Dear Readers: Today’s Sound Off is about puppy mills:
“Dear Heloise: I recently read about puppy mills that are flourishing in my state and across the nation, and I’m angry about the lackadaisical approach this country is taking to shut down and punish the people who operate these overcrowded, cruel places. I keep hearing that there is a lack of funds to go after the criminals who overbreed and inbreed female dogs. There should be stiffer fines, lengthy prison terms and more police officers who can stop this barbaric practice.”
— Cara in Florida
Cara, puppy mills are a serious problem. It is the responsibility of all of us to report the owners of puppy mills and to never purchase a puppy from any of them. Most puppies from puppy mills are inbred and come from mothers that are overbred, often sick and abused.
Dear Readers: Here are some new uses for old tires:
● Paint a pretty color and fill with dirt to use as a planter.
● Fill with garden soil and start a mini vegetable garden.
● Start a compost bin by stacking three or four tires on top of one another.
Dear Readers: We had a tremendous response to our Sound Off about a sister-in-law who always asked what people paid for various items. The vast majority said it was rude. Here are some responses:
Patrizia: “When we moved to Singapore, this question was repeatedly asked: ‘How much did you pay for that?’ We learned that it was a holdover from the Chinese culture that was a way of showing appreciation for whatever it was. Or the love of a deal.”
Janet S.: “The answer for the nosy sister-in-law who keeps asking how much you paid for something would be, ‘Oh $5 million or $10 million. I can never keep track of large numbers like that.’ Hopefully, the absurdity of the answer will get the point across that it’s none of her business.”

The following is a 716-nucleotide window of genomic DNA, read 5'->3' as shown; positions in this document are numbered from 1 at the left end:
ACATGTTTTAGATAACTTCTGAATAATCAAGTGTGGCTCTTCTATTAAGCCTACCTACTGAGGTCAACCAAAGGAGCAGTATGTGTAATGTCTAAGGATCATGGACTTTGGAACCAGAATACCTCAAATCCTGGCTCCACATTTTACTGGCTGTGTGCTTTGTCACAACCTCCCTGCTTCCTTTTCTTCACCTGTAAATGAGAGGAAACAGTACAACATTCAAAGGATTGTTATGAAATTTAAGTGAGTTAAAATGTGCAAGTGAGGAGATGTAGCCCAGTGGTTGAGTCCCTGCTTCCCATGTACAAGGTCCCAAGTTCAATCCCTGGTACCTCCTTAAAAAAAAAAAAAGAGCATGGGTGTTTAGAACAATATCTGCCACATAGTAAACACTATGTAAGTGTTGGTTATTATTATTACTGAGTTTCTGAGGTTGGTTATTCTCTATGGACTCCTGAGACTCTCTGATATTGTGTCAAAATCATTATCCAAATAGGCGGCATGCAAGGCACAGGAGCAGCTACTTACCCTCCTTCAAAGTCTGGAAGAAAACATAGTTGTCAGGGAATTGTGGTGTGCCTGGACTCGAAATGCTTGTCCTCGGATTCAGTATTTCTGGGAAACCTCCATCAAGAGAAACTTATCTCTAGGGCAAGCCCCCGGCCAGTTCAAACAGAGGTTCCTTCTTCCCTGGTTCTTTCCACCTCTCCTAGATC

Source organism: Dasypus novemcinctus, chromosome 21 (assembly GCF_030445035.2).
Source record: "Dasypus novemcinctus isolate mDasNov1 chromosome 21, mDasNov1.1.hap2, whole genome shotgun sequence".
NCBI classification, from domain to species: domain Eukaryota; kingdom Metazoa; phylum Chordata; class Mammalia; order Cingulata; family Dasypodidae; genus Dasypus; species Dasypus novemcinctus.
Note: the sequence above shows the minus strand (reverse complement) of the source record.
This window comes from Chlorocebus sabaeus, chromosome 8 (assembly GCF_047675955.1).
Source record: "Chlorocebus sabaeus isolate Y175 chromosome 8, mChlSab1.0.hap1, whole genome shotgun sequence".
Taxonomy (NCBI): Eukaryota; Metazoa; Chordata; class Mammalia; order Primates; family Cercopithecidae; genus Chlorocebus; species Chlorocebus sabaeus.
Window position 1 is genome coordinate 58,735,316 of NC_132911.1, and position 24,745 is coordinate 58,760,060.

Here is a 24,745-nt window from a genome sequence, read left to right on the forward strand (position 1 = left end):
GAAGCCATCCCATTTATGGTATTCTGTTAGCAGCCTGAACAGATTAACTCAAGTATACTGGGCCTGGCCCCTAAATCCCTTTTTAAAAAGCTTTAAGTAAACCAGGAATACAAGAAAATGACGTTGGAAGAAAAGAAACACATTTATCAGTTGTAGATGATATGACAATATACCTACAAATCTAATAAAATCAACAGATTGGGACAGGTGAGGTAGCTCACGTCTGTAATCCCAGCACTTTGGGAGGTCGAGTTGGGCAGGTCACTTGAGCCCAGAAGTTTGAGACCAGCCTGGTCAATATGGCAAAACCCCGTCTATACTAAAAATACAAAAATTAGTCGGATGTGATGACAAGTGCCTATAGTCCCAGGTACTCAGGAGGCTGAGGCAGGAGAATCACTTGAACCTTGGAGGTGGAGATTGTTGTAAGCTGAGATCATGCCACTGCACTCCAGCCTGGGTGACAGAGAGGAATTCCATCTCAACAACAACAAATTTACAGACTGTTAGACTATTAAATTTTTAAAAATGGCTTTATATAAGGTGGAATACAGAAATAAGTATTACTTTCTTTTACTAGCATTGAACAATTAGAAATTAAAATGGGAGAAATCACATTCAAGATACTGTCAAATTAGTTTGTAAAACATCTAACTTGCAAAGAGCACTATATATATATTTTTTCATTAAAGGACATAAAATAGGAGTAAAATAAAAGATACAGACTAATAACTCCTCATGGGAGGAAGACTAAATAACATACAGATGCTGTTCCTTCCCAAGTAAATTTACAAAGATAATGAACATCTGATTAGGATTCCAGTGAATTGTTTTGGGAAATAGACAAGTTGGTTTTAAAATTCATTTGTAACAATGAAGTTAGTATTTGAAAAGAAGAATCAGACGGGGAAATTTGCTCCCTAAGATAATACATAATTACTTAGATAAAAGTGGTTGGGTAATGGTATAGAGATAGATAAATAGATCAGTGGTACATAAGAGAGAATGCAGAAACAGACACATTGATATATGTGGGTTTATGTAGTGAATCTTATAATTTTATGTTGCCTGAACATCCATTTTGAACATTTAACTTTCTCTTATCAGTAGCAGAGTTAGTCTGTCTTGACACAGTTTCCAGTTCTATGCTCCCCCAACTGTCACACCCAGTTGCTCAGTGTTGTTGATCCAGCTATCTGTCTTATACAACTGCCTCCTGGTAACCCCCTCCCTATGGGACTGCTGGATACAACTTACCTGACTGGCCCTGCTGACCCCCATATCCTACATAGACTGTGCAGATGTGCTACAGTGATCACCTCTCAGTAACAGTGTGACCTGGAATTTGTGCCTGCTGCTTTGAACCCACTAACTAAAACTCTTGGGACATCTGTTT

Tracy A.: “My sister-in-law used to ask rude questions. I began saying, ‘OMG, Mary, who does that? Who asks such an inappropriate question? No one, that’s who!”’
Dear Heloise: Can my Social Security checks be garnished?
— Ralph D., Red Wood Falls, Minnesota
Ralph D.: The federal government can and will garnish Social Security:
● To collect child support payments that are unpaid or for unpaid alimony.
● To pay delinquent federal income taxes.
● To pay delinquent federal student loans.
If you are behind on taxes or student loans, your best option is to make payment arrangements with your creditors. However, commercial debts, such as auto loans, credit cards and mortgages, cannot garnish Social Security benefits. No one other than the federal government is allowed to garnish Social Security payments, and after the IRS sends you a final notice of its attempt to levy, you have 30 days to negotiate payment terms before your Social Security benefits are docked.
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